Just before the late legislative elections in Venezuela, October 2013, President Nicolas Maduro, with his lead evaporating in the polls, promoted the massive sacking of electronics stores. Under the protection of the National Guard, thousands of Venezuelans in different cities, especially in Valencia, went into these stores, mostly owned by Arab merchants who had been supporters of the government, and walked away with TV sets and other goodies. As expected, this brutal decision increased his votes among the poor and allowed him (so the government says) to obtain 200,000 votes more than the opposition candidate, Mr. Henrique Capriles, out of the total 14 million votes counted.
This tactic was a replica of the one used by Robert Mugabe in Zimbabwe. In 2007 Zimbabweans were shopping like there's no tomorrow. With police patrolling the aisles of Harare's electrical shops to enforce massive government-ordered price cuts, the widescreen TVs were the first things to go, for as little as £20.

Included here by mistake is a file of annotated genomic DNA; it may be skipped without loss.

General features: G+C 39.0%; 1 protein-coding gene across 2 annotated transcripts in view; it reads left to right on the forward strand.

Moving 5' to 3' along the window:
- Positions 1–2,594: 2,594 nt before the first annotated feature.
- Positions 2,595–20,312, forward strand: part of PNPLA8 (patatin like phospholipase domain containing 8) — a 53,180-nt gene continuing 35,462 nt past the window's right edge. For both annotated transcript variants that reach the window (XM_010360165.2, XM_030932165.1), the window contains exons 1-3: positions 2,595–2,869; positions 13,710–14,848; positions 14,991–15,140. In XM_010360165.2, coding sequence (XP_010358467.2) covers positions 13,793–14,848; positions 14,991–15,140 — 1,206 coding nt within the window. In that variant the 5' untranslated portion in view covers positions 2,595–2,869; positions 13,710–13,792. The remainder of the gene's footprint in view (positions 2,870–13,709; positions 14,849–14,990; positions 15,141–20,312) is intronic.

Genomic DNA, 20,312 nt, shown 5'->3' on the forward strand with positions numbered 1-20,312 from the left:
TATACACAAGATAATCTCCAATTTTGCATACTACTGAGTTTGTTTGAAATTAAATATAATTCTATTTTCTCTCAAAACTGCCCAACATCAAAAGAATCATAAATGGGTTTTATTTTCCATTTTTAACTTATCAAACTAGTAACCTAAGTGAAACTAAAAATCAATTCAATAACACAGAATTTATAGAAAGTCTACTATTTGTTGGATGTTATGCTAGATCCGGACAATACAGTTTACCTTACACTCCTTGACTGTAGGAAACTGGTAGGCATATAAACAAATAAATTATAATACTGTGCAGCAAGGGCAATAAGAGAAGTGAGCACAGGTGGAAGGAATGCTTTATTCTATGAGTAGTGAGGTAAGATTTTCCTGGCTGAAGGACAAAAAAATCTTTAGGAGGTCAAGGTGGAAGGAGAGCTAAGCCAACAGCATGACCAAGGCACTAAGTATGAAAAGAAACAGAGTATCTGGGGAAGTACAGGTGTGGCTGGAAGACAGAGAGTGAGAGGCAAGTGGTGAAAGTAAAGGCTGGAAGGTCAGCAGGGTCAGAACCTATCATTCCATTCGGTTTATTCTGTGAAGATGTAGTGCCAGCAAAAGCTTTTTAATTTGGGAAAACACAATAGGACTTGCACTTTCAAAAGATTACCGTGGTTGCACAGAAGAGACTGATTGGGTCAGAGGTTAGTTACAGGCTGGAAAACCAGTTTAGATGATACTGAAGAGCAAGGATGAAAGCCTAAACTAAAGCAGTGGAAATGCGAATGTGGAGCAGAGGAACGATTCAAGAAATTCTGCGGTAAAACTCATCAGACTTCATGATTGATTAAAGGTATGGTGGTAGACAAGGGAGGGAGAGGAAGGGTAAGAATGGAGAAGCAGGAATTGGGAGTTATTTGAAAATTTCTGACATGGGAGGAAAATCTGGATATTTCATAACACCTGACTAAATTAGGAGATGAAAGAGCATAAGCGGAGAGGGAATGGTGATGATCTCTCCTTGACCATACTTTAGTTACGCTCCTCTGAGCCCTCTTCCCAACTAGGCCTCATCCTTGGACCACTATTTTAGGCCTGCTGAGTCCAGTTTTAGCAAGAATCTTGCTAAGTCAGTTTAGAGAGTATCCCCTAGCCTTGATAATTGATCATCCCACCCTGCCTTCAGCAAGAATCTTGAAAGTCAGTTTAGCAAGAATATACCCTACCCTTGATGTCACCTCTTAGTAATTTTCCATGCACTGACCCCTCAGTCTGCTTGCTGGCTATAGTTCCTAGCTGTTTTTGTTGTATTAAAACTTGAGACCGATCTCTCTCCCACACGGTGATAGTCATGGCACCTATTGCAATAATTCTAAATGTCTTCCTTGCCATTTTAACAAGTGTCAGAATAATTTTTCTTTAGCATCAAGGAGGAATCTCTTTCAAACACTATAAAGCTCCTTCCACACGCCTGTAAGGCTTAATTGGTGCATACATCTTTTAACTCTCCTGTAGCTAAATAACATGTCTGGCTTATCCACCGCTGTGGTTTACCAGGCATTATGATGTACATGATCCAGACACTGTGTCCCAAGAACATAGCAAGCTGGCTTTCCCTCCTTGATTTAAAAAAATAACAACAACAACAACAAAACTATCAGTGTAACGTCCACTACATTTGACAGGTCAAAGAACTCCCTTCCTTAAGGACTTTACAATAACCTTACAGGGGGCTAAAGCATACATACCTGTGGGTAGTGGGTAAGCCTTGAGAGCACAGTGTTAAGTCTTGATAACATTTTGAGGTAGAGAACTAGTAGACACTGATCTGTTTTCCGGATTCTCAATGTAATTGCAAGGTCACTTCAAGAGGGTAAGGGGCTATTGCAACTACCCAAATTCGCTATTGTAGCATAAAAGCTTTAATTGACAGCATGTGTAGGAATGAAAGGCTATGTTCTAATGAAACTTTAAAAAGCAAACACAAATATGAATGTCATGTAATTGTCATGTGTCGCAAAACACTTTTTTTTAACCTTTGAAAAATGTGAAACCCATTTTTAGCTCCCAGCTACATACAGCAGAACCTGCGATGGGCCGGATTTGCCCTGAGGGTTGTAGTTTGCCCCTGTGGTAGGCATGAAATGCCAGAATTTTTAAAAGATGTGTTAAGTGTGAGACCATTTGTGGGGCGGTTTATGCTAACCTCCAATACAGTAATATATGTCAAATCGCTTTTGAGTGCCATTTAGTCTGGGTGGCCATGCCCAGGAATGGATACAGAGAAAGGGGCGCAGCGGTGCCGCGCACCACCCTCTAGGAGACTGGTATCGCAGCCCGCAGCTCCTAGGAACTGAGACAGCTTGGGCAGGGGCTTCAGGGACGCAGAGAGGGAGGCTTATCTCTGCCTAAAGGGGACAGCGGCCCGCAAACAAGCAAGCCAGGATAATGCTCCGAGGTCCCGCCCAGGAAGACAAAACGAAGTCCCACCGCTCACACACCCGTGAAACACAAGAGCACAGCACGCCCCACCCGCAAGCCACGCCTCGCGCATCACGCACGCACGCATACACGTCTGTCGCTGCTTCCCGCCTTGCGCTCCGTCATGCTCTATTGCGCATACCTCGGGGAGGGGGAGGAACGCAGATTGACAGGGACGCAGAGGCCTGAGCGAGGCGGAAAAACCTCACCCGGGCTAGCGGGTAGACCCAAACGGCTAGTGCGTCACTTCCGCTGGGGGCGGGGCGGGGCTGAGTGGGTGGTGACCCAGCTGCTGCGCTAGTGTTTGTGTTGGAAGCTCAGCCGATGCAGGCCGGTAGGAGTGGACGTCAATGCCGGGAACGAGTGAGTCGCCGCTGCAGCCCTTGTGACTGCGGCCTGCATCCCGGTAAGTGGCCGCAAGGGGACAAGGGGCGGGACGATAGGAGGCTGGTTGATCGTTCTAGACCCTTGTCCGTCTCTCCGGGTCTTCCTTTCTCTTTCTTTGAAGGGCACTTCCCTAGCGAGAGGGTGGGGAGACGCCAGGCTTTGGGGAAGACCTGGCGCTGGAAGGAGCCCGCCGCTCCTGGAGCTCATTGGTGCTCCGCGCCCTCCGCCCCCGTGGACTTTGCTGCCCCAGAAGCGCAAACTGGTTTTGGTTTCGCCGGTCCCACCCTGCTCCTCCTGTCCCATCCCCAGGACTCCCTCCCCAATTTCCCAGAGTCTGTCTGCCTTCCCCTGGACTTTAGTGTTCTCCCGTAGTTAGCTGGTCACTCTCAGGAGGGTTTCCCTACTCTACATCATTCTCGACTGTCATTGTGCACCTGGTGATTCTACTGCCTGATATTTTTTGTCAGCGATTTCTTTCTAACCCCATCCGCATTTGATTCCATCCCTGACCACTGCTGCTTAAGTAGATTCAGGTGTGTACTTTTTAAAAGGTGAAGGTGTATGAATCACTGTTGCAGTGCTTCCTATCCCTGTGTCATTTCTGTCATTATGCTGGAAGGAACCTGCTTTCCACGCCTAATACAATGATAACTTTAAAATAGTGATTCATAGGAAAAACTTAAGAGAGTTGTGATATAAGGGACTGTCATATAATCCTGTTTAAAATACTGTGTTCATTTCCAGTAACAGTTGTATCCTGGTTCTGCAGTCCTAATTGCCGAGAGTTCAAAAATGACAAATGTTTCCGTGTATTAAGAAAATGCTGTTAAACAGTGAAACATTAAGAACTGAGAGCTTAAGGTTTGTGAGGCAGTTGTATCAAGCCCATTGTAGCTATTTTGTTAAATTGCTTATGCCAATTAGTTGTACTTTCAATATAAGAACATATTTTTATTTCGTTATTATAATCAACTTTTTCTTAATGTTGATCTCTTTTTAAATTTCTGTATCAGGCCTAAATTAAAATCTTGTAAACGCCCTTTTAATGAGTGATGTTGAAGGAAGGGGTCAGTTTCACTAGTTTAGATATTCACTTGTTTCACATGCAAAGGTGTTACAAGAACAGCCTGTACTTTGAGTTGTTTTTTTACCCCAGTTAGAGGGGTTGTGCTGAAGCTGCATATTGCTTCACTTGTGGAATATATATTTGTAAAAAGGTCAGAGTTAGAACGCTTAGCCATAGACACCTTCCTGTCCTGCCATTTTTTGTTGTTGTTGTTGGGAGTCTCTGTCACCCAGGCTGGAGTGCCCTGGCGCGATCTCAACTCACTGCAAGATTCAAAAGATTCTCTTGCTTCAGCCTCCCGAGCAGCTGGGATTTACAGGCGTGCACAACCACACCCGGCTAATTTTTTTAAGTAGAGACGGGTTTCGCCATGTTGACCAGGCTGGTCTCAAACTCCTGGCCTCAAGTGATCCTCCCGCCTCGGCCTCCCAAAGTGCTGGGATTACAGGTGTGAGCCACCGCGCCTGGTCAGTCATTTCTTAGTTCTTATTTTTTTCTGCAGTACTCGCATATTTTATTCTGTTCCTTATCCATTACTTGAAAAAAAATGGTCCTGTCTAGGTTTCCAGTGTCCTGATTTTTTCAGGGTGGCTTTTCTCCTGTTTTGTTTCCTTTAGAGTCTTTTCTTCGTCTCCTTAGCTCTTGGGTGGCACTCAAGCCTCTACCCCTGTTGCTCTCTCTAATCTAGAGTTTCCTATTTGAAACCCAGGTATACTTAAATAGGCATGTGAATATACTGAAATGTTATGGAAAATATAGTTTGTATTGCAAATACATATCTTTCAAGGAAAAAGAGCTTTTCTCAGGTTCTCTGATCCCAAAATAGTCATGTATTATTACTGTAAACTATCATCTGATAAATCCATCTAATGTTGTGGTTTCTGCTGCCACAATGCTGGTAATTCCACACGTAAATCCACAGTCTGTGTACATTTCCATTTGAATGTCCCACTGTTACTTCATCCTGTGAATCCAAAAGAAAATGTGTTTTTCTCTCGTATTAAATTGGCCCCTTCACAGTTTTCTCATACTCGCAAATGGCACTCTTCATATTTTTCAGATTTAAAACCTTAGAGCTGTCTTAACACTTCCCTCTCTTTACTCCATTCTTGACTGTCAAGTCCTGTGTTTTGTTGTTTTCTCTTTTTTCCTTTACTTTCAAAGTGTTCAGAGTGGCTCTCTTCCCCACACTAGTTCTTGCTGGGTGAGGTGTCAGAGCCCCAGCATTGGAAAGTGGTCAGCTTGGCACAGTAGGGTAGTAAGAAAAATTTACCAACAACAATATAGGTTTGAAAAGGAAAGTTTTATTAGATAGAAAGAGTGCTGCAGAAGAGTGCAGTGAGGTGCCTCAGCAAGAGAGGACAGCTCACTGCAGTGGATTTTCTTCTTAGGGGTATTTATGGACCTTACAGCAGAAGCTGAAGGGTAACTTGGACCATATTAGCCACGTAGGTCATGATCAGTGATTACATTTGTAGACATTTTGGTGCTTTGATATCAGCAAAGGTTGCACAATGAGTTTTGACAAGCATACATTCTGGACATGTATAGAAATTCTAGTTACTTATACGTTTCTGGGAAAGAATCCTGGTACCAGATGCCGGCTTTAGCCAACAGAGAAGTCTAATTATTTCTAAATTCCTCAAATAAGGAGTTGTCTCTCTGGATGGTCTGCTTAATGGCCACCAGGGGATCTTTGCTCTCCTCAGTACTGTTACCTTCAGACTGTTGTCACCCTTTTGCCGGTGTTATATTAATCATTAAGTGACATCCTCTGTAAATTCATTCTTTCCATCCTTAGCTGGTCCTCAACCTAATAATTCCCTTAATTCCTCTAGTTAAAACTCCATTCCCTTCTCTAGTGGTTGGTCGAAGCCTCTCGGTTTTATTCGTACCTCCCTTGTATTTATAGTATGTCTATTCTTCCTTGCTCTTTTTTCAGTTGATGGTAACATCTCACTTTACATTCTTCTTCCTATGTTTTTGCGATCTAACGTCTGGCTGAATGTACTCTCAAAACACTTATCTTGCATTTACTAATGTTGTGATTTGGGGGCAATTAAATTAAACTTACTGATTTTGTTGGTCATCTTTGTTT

Today, under orders from President Maduro, jet fighters are flying low over the Venezuelan capital city of Caracas in an attempt to terrorize the population, just as in October, 2013 military jets had flown over Cairo to intimidate protesters.
The current government script is being copied, on Cuban orders, from intimidation tactics tried in other dictatorial regimes where similar situations have existed.
The poor Maduro is not very original, just a copycat. And he talks with a bird!